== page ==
Subscription agents: Rebecca Pool asks who will survive the seismic shifts in scholarly publishing circles
Subscription agents: Rebecca Pool asks who will survive the seismic shifts in scholarly publishing circles
It’s no secret that life for the subscription agent hasn’t been easy. Within several years of the arrival of online journals, most publications became available on the Internet, packaged up and sold in multi-year agreements, bypassing many of the services that agents traditionally provided.
What’s more, this bundling of content increasingly saw publishers and librarians completely omitting subscription agents and sealing deals direct. Factor in dwindling library budgets, the emergence of open access, the much-covered collapse of Swets, and the traditional subscription agent has, at best, been floundering.
‘The real point of subscription agents was in the days of print when you were taking hundreds of copies of a journal from a publisher and splitting these up for many different libraries,’ says Mark Carden, chairman of the ‘Researcher to Reader’ conference, which succeeded the annual conference from the now-dissolved Association of Subscription Agents. ‘So, in many ways, the raison d’être of subscription agents has disappeared – especially with the arrival of electronic publications.’
Yet, several survivors have adapted. US-based information services provider, EBSCO, for one, has long embraced the steady shift from scholarly print to electronic publications. As Gareth Smith, vice president of sales in the UK and the Nordics, points out, in the late 1980s, more than 88 per cent of orders placed by EBSCO on behalf of academic libraries were for print materials. Yet in 2016, 80 per cent of orders were for online publications only.
‘We processed more than 5,000 e-journals package orders last year on behalf of client libraries,’ says Smith.
Monika Schneider, director of publisher relations and sales, Europe, at Germany-based book acquisitions and subscriptions services provider, Harrassowitz, tells a similar story. ‘We have been dealing with electronic publications for years and these have been a major part of our business and revenue stream,’ she asserts. We believe there is not a subscription agent anymore, as once there might have been. Agents now provide a variety of different services in different combinations, and serving different markets.’
Indeed, diversification has been crucial to success of the likes of EBSCO and Harrassowitz. EBSCO formed EBSCO Publishing as early as the 1980s, which marked the advent of its transition from sole subscription agent to more general intermediary.
Research internet platform, EBSCOhost, followed in the 1990s, in line with the first moves towards electronic publications, and the company also claims to have delivered one of the first cloud services, now offering EBSCO Discovery Service and EBSCOhost apps.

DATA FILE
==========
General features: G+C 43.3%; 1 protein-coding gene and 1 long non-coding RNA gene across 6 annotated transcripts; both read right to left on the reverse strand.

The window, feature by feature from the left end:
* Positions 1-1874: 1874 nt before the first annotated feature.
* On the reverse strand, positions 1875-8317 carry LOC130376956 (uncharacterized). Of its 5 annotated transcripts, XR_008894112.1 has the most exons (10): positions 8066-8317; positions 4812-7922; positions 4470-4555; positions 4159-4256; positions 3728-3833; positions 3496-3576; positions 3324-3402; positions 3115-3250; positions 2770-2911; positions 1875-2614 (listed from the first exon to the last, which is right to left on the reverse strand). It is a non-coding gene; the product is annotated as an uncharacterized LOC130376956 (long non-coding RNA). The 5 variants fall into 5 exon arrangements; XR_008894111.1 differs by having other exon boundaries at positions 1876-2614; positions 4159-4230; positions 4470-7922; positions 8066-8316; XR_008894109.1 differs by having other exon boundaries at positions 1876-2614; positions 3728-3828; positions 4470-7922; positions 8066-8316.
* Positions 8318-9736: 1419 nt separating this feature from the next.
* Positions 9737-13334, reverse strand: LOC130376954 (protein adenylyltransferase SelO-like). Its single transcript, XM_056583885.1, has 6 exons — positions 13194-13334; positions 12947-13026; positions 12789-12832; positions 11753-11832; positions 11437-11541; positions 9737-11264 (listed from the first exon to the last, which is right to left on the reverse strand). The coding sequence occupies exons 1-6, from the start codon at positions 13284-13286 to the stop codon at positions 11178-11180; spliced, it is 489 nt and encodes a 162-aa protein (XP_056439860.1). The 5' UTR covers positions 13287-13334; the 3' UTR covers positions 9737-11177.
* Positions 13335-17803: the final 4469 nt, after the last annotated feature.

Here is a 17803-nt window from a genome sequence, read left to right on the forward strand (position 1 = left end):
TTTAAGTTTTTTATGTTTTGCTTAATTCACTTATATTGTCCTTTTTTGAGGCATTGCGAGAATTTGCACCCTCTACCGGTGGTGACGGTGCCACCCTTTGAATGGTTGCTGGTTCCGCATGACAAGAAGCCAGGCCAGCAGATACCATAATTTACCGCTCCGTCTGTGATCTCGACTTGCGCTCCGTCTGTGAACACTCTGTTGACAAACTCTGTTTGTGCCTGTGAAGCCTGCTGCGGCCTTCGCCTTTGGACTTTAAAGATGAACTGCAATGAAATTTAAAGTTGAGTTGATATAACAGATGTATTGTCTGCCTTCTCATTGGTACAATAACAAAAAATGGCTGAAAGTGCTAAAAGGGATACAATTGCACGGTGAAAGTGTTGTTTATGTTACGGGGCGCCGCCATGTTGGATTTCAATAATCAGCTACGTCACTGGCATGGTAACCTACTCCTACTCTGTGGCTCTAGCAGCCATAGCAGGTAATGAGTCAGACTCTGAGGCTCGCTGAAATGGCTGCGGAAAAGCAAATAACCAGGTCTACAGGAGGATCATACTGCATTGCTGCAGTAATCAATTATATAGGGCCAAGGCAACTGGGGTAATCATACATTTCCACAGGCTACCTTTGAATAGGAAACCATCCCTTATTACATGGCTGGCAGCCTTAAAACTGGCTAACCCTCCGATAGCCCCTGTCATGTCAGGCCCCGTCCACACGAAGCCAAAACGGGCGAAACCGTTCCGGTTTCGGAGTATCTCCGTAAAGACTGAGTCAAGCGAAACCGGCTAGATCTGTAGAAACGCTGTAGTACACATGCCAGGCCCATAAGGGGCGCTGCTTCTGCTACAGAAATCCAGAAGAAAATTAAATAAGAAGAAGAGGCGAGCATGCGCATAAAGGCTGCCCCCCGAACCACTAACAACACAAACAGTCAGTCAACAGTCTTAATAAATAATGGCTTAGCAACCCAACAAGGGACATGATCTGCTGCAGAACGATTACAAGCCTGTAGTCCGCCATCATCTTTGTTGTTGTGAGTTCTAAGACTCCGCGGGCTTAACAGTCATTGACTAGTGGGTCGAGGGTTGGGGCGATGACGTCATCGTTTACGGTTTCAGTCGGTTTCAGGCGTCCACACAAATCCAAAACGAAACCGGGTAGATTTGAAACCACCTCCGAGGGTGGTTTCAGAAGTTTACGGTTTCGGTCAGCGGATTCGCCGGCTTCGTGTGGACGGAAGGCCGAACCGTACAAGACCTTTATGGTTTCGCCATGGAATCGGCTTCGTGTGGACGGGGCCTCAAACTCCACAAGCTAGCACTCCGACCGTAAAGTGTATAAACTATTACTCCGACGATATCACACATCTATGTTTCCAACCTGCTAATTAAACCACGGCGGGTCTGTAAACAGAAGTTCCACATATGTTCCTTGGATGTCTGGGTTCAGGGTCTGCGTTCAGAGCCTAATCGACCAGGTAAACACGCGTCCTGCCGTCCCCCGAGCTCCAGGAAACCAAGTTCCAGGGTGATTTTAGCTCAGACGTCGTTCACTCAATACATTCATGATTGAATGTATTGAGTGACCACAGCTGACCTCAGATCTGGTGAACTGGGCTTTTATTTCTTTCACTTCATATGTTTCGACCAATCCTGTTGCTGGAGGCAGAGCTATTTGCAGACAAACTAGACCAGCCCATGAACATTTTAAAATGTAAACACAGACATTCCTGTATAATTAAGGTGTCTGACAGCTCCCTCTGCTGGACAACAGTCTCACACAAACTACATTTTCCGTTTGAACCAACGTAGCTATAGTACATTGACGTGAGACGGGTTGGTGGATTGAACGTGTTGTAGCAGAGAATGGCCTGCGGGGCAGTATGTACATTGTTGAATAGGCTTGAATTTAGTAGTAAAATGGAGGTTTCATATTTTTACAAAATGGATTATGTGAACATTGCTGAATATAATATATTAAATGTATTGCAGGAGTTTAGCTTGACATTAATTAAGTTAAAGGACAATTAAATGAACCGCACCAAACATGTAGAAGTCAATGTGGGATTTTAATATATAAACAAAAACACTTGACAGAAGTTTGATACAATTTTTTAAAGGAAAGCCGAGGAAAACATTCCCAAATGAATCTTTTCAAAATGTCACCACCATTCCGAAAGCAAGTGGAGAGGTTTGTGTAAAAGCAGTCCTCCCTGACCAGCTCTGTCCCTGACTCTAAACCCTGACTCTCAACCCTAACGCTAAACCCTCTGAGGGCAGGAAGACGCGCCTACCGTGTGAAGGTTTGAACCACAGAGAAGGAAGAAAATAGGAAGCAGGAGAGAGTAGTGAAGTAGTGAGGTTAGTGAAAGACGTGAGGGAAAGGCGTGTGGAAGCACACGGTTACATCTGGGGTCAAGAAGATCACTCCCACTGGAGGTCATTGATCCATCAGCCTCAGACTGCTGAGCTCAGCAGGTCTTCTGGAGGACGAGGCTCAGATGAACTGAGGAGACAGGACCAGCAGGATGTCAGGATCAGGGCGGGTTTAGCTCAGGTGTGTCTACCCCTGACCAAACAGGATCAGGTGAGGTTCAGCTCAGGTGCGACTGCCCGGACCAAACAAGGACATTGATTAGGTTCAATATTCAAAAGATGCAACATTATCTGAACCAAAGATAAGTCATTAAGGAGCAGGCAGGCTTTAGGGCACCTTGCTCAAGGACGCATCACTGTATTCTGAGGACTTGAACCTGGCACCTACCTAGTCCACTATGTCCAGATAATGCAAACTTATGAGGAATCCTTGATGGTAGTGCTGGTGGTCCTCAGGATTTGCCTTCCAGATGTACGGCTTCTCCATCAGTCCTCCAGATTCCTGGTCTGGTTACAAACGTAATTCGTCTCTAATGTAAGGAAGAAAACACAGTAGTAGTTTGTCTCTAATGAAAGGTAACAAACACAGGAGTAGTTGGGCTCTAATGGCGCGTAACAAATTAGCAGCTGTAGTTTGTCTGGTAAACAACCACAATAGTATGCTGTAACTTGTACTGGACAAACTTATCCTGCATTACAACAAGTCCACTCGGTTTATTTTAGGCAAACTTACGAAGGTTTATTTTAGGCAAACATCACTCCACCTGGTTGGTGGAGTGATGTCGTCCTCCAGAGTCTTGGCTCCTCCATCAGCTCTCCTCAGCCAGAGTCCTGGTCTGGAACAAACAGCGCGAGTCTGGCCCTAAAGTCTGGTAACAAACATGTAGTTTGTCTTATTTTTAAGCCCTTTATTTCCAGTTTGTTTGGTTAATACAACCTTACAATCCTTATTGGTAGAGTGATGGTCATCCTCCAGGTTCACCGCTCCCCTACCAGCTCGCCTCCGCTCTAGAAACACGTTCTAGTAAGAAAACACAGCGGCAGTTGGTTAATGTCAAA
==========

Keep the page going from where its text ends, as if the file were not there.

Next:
‘We have offered e-books and audio books for libraries since 2010 and in 2014 we launched our digital replica platform that now offers library access to more than 1,200 titles,’ highlights Smith. ‘In 2015 YBP Library Services joined EBSCO so we could offer monographs to our existing suite of serials database and software offerings... and we are also part of the Future of Libraries is Open [FOLIO] initiative to develop an open source platform for libraries.’
Crucially, Smith believes intermediaries must educate libraries and publishers within scholarly publishing as to what they do and how they are evolving alongside the industry. But key roles remain clear.
For librarians, the ordering, management and payment of journals orders via title databases and support services continues, as does the acquisition of domestic and international content. Meanwhile, publishers demand content ordering, customer contact, subscriber verification, order consolidation, renewals, streamlined payments and more, all of which Smith reckons intermediaries amply provide.
‘We are also at the forefront of technical developments and these services represent the backbone of the library ordering system for journals and packages,’ he says. ‘I suspect that, in many cases, these systems are taken for granted as librarians have had access to them since they started working with libraries.’
‘However, these systems have to be supported by a global knowledgebase... and this is an expensive and valuable undertaking which we need to remind librarians and publishers benefits them immensely,’ he adds.
For her part, Schneider from Harrassowitz is certain the role of a more general intermediary is here to stay. She reckons in an industry with myriad players, intermediation will remain important, and as she highlights: ‘Intermediaries provide a service to limit relationships between libraries and publishing houses to one-to-one instead of many-to-many.’